But offending is part of Silverman's shtick; why else would she insist, as she does early in her concert film Sarah Silverman: Jesus Is Magic, that "I'm one of the few people that believes it was the blacks" who killed Jesus Christ? (And if the Jews did in fact crucify Christ, she adds, "Good ... I'd fuckin' do it again in a second.") She wants you to ooh and aah and groan and twist in disbelief that someone so disarmingly pretty long neck ("six inches flaccid"), bright grin, model thin would dare say things so ribald and odious, even about September 11, when she discovered that soy chai latte had 900 calories. "It was also the day we were attacked," she adds, like it's a big duh.
Hers is the deep well of insults and taunts and jabs, reserved not only for ethnic groups (because babies love ethnic jokes, she claims) and retards ("and by retard, I mean they can do anything") but also for her nana (who Silverman believes died at 96 of rape and other foul play) and boyfriend Jimmy Kimmel (a Catholic who believes, yes, Jesus is magic). And she doesn't spare herself either: When Silverman, explaining from the stage the pattern of dysfunctions and humiliations that led to her becoming a comedian, says she wet her bed till well into her teens, she isn't lying.
But Jesus Is Magic is more than a standard comedy-concert doc, some late-night Comedy Central throwaway starring somebody you've seen in big roles in small-screen shows (Greg the Bunny and The Larry Sanders Show) or small roles in big movies (The School of Rock, say, in which she played a pain in the flaccid neck). It also serves as a demo reel: She sings! She dances! She acts in a scene with Bob Odenkirk!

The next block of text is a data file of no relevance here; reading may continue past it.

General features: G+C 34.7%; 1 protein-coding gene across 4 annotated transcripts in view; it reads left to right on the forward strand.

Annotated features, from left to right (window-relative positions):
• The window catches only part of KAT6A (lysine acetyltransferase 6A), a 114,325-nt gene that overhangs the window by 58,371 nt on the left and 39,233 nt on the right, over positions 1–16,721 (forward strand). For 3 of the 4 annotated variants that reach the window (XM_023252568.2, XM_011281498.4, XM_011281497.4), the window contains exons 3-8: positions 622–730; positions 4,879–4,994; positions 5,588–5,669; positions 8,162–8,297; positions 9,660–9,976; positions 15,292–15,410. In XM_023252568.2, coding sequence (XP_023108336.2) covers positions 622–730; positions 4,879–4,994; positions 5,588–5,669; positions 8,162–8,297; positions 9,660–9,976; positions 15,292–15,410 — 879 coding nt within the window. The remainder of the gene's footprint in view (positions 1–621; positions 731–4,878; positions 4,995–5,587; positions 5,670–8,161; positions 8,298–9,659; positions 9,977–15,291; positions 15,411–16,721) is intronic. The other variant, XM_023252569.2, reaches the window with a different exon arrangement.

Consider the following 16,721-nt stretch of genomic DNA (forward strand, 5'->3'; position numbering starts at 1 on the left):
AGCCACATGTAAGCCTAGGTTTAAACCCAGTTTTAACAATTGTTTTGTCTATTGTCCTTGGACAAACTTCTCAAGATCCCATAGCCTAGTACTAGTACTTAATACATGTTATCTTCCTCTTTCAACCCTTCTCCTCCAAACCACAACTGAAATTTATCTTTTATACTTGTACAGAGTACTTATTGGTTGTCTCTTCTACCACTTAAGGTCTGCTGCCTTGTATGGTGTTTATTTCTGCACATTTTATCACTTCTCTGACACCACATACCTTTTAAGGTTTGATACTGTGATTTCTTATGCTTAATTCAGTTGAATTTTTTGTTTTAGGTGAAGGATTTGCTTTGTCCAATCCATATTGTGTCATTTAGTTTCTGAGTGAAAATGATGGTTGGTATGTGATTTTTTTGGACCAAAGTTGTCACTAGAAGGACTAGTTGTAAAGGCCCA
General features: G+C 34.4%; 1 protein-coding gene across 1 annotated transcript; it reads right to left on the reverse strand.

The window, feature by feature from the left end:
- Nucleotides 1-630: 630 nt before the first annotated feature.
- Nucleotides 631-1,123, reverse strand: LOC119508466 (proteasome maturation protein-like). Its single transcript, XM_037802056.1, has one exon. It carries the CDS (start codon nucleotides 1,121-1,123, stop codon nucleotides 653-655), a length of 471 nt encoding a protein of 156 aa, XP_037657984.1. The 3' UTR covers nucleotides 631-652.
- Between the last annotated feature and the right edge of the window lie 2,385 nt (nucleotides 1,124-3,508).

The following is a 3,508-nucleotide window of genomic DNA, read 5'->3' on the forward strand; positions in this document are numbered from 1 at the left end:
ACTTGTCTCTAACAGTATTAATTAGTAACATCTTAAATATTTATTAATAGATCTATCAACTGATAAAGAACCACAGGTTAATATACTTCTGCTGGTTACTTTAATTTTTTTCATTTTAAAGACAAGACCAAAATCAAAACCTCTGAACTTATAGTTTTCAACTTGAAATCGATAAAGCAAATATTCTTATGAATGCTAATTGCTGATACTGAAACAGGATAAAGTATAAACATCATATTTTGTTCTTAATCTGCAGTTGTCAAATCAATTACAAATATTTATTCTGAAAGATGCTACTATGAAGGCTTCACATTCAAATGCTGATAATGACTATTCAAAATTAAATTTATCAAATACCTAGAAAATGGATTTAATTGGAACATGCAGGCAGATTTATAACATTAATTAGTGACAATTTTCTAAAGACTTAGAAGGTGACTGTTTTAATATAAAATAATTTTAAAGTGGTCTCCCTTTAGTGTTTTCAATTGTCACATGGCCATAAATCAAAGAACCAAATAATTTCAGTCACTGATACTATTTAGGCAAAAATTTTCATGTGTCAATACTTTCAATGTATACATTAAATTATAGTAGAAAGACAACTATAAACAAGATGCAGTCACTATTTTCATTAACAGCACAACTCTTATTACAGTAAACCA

It begins by mocking her status as a cult icon: Silverman is sitting around her apartment while two other comics, Brian Posehn (of Just Shoot Me and the brilliant doc The Comedians of Comedy, airing this month on Comedy Central) and sister Laura Silverman, tout their upcoming projects an album for Posehn, a Comedy Central pilot for Laura. They wonder what Sarah is up to, and she feigns an answer: a show about the Holocaust and AIDS, which, she promises, "will be funny." She splits, insisting she's doing the show that very night, and suddenly she's in a convertible, singing about her plight in a sequence that appears lifted from every 1950s musical. It's the most effective of the offstage sequences, which include a song Silverman sings to the residents of an old age home, who, she taunts, "are gonna die soon."
What makes Silverman a truly gifted comic is her timing and delivery: She spills her monologue like it's off the cuff, one tangent leading to the next till it builds into something profound or profane maybe a little of both. Her talk of raising kids Catholic or Jewish leads into her comment about who killed Christ, which stumbles into her revealing that a certain sexual practice reminds her of how much she's like her mother, which winds up with a bit about how she goads her favorite niece by insisting that when she fails at something, an angel gets "full-blown AIDS." It has the feel of the made-up not just because Silverman has such a careless, casual delivery but also because each sentence bears the sting of something uttered before it's given too much care and consideration. Sure, she seems to be implying with every crooked grin and phony apology that what she says might offend, but, golly, it's just what she's thinking and surely that's more important than how you're feeling about it, right? Right.